Getting your little one to sleep can be one of the biggest challenges of parenting, but there are a few ways to tackle those challenges. We caught up with Jamie Doughty, a naturopathic doctor and midwife at Pharmaca in Portland, to discuss some common sleep issues and solutions.
Maintaining healthy sleep patterns is one of the most important things for a baby’s development. Jamie explains that on average, babies should be sleeping 14-18 hours a day. “That’s so they can process everything that went on while they were awake—they’re figuring out their place in the world,” says Jamie. “And of course, the nervous system is developing while they’re sleeping too.”
Sticking to a routine is key. She asks parents to think about how they feel when they’re off schedule, whether it’s waking up late or eating at unusual times. “It’s like that, but worse, for babies. Their schedule is simple: eat, check out the world, go to sleep. Repeat. But when one of those three pieces doesn’t happen, it leads to issues in the other areas.”
In fact, nightwaking is very often simply the result of a glitch in the routine. Jamie says it can stem from babies not being able to nap during the day. Similarly, parents may not understand how long it takes for a baby to get into a deeper sleep. “That’s because adults can go from light to REM sleep in just five minutes, whereas for babies, that cycle can take up to 20 minutes.” She advises parents to look for signs of deep sleep, which is indicated by the stillness that comes after the twitchy muscles, fluttering eyes and facial expressions come to an end. (Parents often think of those as signs of dreaming, but it’s actually a precursor of deep sleep.)
Once you’ve got a solid routine, you can tackle issues as they arise—like the common ones below.
Colic: Every baby’s experience with colic is different, so Jamie likes to give parents several tools. “Some days something works wonders, others not at all, but there are a few key things you can do.” She advises examining your baby’s diet and eliminating any potential food allergens or irritants. And don’t forget about breast milk—what mom consumes can affect baby’s health, especially dairy, legumes, cruciferous vegetables like broccoli and kale, as well as caffeine and alcohol.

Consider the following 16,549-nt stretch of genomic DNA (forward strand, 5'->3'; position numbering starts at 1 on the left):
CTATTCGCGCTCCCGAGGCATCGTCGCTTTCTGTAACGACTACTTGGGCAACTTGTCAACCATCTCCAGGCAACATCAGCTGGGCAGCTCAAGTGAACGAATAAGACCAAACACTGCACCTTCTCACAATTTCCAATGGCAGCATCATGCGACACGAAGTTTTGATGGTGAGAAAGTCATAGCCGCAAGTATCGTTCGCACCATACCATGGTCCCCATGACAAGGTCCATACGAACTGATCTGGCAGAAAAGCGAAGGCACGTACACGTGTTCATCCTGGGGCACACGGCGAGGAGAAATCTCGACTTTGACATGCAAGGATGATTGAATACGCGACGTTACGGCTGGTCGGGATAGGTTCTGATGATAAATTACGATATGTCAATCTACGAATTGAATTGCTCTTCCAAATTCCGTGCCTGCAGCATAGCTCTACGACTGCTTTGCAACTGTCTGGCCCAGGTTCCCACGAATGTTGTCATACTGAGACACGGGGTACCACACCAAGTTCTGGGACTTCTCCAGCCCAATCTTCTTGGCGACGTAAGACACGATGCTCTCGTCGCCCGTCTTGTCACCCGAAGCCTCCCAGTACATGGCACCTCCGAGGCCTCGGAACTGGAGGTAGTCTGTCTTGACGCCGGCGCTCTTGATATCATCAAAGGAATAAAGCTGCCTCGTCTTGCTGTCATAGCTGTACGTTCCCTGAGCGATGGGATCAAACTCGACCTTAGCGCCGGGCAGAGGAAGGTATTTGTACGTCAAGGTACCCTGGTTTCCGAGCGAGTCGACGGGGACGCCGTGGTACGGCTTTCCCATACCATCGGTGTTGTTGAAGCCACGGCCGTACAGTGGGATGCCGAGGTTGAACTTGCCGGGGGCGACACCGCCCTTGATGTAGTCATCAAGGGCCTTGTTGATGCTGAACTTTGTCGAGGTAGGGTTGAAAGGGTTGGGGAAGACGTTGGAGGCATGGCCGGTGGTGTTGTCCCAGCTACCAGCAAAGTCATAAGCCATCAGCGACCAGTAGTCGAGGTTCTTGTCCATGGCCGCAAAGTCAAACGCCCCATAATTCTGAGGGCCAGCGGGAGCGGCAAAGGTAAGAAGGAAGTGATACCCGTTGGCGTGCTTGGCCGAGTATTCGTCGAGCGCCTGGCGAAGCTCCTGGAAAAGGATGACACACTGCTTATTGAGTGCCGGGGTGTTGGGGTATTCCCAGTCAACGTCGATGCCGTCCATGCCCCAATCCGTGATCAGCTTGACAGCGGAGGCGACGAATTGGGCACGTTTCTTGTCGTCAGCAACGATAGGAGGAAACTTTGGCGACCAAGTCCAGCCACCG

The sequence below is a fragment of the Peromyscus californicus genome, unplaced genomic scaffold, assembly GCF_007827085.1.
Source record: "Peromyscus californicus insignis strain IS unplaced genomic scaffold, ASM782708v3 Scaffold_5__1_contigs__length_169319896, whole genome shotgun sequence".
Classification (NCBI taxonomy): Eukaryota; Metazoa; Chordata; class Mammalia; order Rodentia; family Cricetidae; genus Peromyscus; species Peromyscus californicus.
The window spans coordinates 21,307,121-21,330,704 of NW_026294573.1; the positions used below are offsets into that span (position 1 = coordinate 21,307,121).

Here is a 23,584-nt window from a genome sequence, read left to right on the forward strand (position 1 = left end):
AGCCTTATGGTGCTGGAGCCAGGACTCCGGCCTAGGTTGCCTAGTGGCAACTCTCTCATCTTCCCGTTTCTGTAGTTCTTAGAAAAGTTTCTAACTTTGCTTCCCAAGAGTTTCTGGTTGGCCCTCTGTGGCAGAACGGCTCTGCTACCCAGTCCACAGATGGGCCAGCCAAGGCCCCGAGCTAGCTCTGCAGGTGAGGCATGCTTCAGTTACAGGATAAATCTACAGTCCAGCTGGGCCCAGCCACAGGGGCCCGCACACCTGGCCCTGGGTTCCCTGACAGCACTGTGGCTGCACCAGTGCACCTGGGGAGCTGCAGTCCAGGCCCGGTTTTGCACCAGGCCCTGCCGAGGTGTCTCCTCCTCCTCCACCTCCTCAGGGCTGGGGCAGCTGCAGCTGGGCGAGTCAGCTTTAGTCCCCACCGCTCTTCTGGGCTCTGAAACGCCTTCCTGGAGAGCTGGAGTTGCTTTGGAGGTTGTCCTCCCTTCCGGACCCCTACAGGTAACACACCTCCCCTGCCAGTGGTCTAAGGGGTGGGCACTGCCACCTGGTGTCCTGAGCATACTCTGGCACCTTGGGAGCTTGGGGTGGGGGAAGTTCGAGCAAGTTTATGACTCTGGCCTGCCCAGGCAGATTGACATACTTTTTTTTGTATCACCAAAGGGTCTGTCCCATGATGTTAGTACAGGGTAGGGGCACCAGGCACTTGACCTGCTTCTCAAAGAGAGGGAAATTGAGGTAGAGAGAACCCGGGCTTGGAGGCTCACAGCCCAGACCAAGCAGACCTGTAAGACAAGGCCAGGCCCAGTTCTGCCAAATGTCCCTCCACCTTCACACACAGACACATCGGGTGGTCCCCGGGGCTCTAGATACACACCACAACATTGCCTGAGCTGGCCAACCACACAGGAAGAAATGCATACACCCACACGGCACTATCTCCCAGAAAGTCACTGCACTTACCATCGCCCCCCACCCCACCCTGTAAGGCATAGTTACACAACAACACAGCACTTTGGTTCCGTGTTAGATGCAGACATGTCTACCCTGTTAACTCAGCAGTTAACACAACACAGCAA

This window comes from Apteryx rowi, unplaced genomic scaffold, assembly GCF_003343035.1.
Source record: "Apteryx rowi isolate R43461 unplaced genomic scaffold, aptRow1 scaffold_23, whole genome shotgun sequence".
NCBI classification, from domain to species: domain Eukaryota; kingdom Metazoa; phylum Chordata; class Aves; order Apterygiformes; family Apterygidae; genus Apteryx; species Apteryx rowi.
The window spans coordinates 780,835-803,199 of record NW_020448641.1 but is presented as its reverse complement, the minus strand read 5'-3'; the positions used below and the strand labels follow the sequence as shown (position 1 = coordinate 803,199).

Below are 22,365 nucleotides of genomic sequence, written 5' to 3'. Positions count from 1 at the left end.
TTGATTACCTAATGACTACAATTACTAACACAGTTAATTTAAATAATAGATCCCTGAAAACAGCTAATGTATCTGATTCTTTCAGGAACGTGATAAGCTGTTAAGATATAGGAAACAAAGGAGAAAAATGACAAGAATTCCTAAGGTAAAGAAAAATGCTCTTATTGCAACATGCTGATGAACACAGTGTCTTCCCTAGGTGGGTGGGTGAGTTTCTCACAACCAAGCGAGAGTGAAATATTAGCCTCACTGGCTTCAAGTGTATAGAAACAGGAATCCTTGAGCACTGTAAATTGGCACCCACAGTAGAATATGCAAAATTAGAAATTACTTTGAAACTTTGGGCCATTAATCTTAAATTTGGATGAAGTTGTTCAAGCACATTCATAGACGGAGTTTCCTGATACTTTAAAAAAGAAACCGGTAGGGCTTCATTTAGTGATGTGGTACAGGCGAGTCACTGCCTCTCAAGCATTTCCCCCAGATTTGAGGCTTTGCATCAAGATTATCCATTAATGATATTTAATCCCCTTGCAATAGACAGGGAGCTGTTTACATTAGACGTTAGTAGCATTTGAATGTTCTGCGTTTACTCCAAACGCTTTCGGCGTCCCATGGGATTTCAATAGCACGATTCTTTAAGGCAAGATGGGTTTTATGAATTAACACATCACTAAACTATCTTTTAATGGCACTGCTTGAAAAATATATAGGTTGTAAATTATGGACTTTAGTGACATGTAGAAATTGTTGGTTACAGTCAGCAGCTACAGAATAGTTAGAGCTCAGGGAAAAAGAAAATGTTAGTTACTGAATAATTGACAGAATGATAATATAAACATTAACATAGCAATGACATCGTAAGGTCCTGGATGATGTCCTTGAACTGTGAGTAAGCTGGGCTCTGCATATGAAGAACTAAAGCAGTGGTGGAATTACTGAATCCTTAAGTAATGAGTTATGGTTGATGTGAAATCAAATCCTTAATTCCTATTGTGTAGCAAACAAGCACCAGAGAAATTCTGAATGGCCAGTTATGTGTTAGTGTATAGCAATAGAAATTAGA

Jamie also recommends trying physical manipulation: Do bicycle legs with baby on his or her back for a fun way to get the abdomen engaged and get things moving.
Herbal remedies that can help include Wellements Organic Gripe Water, made with fennel, ginger and chamomile to soothe gas and stomach discomfort. Jamie also likes Boiron Cocyntal, a homeopathic liquid that is specifically formulated to soothe the irritability and pain of colic.
Gastroesophageal reflux (GER): This disorder can afflict infants as well as adults, but symptoms vary and may be hard to detect. They range from coughing and other respiratory issues to belching and food refusal. Jamie has noticed that reflux seems to occur more often with premature babies, whose digestive organs did not reach full development before birth. She suggests taking a look at the diet first. “Keep mom on a hypoallergenic diet,” she says. “If you use formula, be very particular with the choice.” She also says probiotics may help. Try Jarrow Formulas Baby Jarro-Dophilus, a probiotic powder that supports healthy intestines from infancy through four years.
Stuffy nose/cold: First off, Jamie says, try a good old-fashioned blow syringe to clear things out, along with saline solution. Little Noses Saline Spray/Drops can help fight the infectious process by killing off microbes in the bacterial virus, actually breaking open the cells of whatever is causing cold symptoms.
Depending on whether the issue is respiratory or nasal, a Pharmaca practitioner can suggest different herbal formulas for infants over 6 months. Formulas often include concentrations of herbs like licorice, echinacea or elderberry/elderflower, which help support the immune system.
Teething: Jamie says there are several herbal formulas that work wonders, as well as homeopathic remedies. She’s seen a lot of success in applying topical oil directly onto the child’s gums, so look for herbal formulas that include clove and white willow bark that can help numb the gum tissue and ease pain. Chamomile teething tablets, such as Boiron Camilia, also work really well.
Creating a good sleep environment
Parents should try to control as many environmental and behavioral factors as they can to create an ideal peaceful setting for the baby. Jamie’s top tips: No TV or computer, as little disruptive noise as possible and darkness—keep those blinds closed.
If baby is too wired up from the day and can’t seem to relax, Jamie recommends Wishgarden’s Sleepy Night for Kids, which includes both passionflower to help them fall asleep, and milky oak seed to help the muscles and brain relax. And if you don’t mind pacifiers, they can be helpful: “Babies need to self soothe. They also do it with nursing, but if that’s the only outlet, it can lead to problems like overfeeding…so giving a pacifier may be a healthier alternative.” Try Green Sprouts Silicone Orthodontic Pacifiers, which are BPA- and PVC-free (and on sale in August!).
Ultimately, If your baby isn’t sleeping through the night yet, don’t fret. It doesn’t mean something is wrong. As baby’s nervous system matures, he or she will begin to sleep through cycles and eventually through the night. Often a baby’s sleep pattern changes throughout the first year of life. As Jamie says, “every infant is different. The most important thing is to take care of yourself so you can be there for the baby.”
For more advice about baby’s sleep patterns, speak with your doctor or a practitioner at Pharmaca.